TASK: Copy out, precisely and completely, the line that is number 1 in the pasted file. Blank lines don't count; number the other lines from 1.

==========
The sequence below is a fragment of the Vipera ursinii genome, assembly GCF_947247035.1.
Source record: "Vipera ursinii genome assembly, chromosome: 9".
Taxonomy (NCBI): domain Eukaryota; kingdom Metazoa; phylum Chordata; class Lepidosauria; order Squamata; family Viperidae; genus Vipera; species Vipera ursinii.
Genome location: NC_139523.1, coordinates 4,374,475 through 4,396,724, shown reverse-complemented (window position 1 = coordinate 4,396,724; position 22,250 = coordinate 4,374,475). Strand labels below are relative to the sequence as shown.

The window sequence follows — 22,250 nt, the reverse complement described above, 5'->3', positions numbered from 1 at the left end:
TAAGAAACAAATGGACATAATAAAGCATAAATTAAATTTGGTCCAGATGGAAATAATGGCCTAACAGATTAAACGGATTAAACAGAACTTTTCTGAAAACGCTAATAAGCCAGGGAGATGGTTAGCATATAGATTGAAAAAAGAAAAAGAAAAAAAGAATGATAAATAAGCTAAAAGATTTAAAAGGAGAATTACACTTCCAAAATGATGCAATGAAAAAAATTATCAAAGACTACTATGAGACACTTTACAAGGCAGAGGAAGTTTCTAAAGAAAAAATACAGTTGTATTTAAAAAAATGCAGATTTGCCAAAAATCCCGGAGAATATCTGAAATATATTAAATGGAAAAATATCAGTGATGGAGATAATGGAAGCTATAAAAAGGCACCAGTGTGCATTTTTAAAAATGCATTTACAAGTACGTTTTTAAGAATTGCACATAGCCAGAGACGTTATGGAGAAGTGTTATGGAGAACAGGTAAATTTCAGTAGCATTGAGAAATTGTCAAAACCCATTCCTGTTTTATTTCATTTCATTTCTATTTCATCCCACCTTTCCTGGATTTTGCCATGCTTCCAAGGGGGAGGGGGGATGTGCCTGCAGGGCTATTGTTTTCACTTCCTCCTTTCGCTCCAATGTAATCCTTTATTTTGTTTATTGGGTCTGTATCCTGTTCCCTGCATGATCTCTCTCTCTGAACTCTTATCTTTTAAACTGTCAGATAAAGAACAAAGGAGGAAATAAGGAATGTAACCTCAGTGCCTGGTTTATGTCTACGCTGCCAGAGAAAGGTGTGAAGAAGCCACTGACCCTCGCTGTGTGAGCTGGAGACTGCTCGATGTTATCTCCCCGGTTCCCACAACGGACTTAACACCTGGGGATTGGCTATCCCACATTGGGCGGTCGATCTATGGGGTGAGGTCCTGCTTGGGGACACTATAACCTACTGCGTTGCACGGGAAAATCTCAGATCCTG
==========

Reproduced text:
The sequence below is a fragment of the Vipera ursinii genome, assembly GCF_947247035.1.